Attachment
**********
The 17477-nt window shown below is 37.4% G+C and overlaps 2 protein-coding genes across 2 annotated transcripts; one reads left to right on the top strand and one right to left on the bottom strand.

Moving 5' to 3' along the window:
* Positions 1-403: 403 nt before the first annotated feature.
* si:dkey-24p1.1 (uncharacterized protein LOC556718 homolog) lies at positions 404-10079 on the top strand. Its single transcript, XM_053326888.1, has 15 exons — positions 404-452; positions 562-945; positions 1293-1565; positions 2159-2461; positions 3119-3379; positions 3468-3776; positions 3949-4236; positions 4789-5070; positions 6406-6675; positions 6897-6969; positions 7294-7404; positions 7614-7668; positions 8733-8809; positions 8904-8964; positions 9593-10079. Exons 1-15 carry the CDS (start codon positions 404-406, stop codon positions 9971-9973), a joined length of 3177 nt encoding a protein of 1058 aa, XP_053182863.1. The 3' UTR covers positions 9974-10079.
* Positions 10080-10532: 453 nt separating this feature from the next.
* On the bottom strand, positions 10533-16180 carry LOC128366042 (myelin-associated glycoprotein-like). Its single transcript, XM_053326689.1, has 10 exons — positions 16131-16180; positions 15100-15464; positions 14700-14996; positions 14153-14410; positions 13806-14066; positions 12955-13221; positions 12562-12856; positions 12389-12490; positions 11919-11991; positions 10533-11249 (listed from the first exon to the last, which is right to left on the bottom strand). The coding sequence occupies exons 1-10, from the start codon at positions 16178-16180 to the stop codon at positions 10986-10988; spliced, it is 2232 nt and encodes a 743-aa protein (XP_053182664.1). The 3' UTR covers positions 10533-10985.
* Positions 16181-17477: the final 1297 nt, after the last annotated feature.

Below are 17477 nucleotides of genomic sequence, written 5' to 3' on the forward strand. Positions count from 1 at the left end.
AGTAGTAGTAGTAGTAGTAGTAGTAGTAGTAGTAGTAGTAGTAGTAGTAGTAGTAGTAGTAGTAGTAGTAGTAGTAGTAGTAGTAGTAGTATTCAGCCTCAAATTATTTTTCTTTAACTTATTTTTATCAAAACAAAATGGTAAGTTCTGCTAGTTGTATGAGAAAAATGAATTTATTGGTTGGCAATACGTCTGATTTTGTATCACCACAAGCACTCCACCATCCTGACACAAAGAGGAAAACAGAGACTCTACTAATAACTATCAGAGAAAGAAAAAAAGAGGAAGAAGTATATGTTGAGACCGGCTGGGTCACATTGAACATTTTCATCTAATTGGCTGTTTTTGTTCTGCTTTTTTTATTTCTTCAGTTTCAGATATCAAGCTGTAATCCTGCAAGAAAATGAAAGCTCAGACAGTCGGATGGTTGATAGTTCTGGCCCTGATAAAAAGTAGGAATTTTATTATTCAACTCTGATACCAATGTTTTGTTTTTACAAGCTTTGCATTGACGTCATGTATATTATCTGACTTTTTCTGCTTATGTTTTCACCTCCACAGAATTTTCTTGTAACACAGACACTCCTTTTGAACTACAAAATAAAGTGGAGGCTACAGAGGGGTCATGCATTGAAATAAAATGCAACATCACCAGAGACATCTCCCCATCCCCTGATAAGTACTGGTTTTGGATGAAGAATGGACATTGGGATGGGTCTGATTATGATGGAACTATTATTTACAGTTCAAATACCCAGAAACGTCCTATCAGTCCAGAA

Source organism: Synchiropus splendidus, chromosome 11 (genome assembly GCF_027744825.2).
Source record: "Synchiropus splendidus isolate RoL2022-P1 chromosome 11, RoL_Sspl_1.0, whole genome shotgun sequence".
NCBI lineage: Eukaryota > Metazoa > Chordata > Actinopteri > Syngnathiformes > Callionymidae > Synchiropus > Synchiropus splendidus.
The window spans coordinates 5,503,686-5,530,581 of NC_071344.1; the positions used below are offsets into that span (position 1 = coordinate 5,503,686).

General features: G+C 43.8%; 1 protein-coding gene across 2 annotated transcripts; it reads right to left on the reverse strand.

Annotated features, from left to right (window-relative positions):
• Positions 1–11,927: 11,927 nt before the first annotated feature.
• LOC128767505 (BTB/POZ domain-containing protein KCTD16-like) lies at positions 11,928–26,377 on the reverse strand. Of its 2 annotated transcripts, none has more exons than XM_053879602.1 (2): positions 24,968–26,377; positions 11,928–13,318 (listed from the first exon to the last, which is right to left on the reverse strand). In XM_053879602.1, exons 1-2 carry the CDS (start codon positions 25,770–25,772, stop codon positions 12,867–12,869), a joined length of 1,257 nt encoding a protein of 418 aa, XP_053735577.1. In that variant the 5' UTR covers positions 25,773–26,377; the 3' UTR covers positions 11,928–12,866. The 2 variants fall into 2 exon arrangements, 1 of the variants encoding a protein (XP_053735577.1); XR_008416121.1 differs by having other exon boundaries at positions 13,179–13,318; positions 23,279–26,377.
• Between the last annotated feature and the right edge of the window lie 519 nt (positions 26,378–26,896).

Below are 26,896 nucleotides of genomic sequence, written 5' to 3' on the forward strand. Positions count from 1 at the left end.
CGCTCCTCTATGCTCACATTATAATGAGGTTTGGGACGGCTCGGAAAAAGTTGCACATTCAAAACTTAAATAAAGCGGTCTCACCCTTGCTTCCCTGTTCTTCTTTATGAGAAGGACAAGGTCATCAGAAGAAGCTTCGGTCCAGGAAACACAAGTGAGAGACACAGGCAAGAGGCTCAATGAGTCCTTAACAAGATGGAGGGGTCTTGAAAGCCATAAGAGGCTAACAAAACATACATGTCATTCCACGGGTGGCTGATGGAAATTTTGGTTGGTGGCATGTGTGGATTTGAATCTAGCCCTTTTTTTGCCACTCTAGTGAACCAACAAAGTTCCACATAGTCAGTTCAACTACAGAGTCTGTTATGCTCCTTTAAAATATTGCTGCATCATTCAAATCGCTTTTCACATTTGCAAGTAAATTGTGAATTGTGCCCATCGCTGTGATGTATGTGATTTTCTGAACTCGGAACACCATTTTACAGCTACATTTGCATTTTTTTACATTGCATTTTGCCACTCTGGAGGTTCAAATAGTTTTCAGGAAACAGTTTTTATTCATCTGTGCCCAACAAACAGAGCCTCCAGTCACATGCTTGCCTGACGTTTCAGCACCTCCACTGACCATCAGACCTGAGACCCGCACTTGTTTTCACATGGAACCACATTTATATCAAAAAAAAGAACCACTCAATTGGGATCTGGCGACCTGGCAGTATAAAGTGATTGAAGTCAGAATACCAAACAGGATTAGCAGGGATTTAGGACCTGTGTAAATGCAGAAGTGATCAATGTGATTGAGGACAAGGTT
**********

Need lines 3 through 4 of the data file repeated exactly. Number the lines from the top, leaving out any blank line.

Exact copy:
* Positions 1-403: 403 nt before the first annotated feature.
* si:dkey-24p1.1 (uncharacterized protein LOC556718 homolog) lies at positions 404-10079 on the top strand. Its single transcript, XM_053326888.1, has 15 exons — positions 404-452; positions 562-945; positions 1293-1565; positions 2159-2461; positions 3119-3379; positions 3468-3776; positions 3949-4236; positions 4789-5070; positions 6406-6675; positions 6897-6969; positions 7294-7404; positions 7614-7668; positions 8733-8809; positions 8904-8964; positions 9593-10079. Exons 1-15 carry the CDS (start codon positions 404-406, stop codon positions 9971-9973), a joined length of 3177 nt encoding a protein of 1058 aa, XP_053182863.1. The 3' UTR covers positions 9974-10079.